This review will be short and, hopefully, sweet.
This story about a couple who meets online, falls in love, moves in together and almost falls apart over a drunken mistake is told brilliantly by David Levithan. We are given intimate details, precious insights, about this couple, told to us in alphabetical order. Each word will either make you smile, swoon, or break your heart. I liked that it read almost like a journal, a very poetical one, mind you, and that it was not in any way linear. Because of that, each time you read a certain word and its entry, you’ll find yourself wondering where you’ll read the next piece of story. What I loved most was the realism of this story…the emotions and problems could all have been mine because this couple could totally be you…you relate and connect with them. I completely recommend The Lover’s Dictionary. :)
Some non-spoilery quotes I bookmarked (there were A LOT!):
This is dedicated to your co-worker Marilynn.
Marilynn, please stop talking about your sister’s pregnancy.
And please stop showing up late.
And please stop asking my lover to drinks.
And please stop humming while you type.
I’m tired of hearing about it.”
You wanted to keep the list on the refrigerator.
“No,” I said. “That’s too public.”
What I meant was: Aren’t you embarrassed by how much you
These words will ultimately end up being the barest of reflections, devoid of the sensations words cannot convey. Trying to write about love is ultimately like trying to have a dictionary represent life. No matter how many words there are, there will never be enough.”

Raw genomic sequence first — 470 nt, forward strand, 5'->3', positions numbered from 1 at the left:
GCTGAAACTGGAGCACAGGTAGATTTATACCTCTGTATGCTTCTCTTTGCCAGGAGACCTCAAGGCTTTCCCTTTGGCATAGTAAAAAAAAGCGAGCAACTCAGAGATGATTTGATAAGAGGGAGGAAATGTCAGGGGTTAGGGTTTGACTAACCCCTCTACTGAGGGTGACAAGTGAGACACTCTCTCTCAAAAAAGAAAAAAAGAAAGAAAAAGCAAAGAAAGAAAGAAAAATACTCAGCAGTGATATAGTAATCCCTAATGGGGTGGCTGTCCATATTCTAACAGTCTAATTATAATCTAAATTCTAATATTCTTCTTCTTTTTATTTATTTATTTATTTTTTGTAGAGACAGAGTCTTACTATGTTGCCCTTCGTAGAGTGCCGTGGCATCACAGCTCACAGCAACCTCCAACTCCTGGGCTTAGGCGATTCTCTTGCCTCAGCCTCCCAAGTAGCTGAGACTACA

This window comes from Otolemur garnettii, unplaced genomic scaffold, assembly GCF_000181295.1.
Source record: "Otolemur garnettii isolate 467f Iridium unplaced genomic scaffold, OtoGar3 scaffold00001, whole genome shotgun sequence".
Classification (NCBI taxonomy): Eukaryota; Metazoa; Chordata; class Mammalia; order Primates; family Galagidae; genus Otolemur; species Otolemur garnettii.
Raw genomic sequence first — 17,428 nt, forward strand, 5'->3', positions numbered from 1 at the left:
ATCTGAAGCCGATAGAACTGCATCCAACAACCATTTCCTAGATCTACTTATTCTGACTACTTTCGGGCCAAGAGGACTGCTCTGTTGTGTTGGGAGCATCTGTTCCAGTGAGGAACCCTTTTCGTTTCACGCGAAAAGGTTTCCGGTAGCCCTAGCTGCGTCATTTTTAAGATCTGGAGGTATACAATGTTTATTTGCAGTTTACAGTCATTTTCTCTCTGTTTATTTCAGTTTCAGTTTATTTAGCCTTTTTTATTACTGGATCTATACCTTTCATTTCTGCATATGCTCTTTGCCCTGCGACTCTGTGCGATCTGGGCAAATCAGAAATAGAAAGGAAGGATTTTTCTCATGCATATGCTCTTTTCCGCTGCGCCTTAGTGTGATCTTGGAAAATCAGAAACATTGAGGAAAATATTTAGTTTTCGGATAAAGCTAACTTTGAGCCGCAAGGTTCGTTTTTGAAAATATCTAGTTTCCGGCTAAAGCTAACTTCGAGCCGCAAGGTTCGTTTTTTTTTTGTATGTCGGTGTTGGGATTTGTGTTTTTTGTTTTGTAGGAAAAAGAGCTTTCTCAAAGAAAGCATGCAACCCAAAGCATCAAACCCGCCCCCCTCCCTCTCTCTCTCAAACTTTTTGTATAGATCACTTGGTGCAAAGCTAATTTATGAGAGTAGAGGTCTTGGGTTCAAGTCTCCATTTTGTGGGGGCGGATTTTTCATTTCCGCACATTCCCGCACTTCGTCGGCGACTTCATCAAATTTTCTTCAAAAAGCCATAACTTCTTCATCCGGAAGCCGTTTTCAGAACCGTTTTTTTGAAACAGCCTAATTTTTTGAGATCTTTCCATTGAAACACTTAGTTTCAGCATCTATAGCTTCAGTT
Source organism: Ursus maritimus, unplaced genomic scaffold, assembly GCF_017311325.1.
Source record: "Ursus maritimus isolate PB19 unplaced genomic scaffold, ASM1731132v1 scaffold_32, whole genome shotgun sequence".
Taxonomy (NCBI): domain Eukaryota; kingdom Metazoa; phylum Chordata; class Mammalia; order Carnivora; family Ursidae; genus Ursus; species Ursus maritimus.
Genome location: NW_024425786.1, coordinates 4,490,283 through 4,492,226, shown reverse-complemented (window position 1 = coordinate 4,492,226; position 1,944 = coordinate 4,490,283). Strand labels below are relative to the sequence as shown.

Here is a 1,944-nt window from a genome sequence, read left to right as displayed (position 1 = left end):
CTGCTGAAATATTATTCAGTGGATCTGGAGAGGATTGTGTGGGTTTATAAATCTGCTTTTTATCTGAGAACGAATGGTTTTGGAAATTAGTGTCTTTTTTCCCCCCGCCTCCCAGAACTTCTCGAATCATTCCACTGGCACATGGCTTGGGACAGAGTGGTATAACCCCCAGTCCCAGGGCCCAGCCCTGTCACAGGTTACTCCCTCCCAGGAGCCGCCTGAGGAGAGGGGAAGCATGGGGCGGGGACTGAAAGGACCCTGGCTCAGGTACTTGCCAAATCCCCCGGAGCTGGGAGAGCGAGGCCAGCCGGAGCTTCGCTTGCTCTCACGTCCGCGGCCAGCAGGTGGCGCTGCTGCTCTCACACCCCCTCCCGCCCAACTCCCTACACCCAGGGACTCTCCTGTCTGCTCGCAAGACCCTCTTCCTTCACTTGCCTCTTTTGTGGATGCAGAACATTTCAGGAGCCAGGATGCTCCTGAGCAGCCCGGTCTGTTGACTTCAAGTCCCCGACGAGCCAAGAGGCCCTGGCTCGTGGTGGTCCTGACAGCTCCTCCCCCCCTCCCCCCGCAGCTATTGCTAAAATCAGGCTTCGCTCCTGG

The Lover’s Dictionary by David Levithan
Published by Farrar Straus and Giroux
Pub Date: January 4th 2011
Format: Hardcover | Source: Purchased
Genres: Adult, Contemporary, Romance
Buy the book! | Goodreads
There has to be a moment at the beginning when you wonder whether you’re in love with the person or in love with the feeling of love itself.
If the moment doesn’t pass, that’s it—you’re done. And if the moment does pass, it never goes that far. It stands in the distance, ready for whenever you want it back. Sometimes it’s even there when you thought you were searching for something else, like an escape route, or your lover’s face.
How does one talk about love? Do we even have the right words to describe something that can be both utterly mundane and completely transcendent, pulling us out of our everyday lives and making us feel a part of something greater than ourselves? Taking a unique approach to this problem, the nameless narrator of David Levithan’s The Lover’s Dictionary has constructed the story of his relationship as a dictionary. Through these short entries, he provides an intimate window into the great events and quotidian trifles of being within a couple, giving us an indelible and deeply moving portrait of love in our time.